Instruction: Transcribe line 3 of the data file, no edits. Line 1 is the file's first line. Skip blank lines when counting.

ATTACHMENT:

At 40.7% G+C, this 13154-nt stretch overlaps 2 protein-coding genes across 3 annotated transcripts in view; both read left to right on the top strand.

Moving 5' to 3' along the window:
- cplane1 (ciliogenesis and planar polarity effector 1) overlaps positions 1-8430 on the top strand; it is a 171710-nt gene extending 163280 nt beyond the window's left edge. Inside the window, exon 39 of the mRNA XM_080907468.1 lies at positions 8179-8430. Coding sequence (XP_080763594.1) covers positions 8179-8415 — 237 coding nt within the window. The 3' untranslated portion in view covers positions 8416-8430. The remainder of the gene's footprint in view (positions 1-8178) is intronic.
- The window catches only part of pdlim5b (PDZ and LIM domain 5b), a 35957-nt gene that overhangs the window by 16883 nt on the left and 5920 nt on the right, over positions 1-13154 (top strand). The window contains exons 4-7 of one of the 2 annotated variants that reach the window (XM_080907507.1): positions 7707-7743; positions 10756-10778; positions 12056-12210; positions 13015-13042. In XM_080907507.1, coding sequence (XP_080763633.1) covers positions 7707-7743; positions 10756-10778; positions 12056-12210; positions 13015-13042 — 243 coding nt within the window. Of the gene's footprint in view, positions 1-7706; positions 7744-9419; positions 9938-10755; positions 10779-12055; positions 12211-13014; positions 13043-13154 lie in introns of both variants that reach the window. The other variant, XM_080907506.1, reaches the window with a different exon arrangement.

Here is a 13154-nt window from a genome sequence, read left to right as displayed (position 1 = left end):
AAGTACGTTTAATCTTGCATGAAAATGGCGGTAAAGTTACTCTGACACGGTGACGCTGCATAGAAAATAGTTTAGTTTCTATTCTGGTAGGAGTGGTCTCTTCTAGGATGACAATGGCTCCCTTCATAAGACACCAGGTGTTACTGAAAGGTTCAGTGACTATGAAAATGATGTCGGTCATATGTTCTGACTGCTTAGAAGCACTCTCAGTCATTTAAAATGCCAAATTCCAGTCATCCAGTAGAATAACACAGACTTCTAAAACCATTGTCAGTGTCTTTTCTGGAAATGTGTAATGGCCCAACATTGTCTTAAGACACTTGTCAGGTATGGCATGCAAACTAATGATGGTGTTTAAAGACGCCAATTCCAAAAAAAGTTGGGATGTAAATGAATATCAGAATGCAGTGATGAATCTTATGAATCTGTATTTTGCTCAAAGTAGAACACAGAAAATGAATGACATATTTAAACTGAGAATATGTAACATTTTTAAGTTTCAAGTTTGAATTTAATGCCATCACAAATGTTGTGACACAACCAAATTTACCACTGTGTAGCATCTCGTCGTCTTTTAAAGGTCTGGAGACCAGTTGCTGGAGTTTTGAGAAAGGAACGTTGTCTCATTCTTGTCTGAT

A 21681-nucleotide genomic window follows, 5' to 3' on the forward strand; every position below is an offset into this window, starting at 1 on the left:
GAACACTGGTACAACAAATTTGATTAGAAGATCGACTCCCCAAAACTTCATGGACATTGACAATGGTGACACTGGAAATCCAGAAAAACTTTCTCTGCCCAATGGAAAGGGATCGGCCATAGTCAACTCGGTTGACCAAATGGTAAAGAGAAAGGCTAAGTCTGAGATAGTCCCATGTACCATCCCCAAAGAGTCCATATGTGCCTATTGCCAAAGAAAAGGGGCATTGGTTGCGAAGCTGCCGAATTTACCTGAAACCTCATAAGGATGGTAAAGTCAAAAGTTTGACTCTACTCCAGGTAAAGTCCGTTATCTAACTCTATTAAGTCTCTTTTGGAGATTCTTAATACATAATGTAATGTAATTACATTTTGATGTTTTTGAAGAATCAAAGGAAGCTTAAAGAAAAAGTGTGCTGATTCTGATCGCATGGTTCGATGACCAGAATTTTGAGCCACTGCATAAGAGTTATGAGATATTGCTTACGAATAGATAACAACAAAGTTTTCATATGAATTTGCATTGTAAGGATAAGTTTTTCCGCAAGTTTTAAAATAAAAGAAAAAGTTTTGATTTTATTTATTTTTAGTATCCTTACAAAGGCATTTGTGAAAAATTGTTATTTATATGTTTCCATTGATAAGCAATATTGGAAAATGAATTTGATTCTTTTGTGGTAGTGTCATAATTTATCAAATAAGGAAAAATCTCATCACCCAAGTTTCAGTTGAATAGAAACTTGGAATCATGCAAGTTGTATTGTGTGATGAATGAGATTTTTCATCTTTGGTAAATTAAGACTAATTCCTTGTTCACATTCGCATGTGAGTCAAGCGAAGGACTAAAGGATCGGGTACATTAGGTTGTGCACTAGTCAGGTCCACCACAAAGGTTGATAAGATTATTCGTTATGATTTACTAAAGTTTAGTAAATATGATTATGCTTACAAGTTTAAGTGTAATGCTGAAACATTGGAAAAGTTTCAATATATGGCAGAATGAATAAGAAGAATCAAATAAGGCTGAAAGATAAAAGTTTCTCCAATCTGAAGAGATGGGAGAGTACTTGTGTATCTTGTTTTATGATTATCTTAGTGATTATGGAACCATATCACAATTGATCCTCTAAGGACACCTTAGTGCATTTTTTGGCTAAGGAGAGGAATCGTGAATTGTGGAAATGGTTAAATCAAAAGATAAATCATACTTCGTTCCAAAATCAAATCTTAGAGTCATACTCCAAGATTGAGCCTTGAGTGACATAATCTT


- cplane1 (ciliogenesis and planar polarity effector 1) overlaps positions 1-8430 on the top strand; it is a 171710-nt gene extending 163280 nt beyond the window's left edge. Inside the window, exon 39 of the mRNA XM_080907468.1 lies at positions 8179-8430. Coding sequence (XP_080763594.1) covers positions 8179-8415 — 237 coding nt within the window. The 3' untranslated portion in view covers positions 8416-8430. The remainder of the gene's footprint in view (positions 1-8178) is intronic.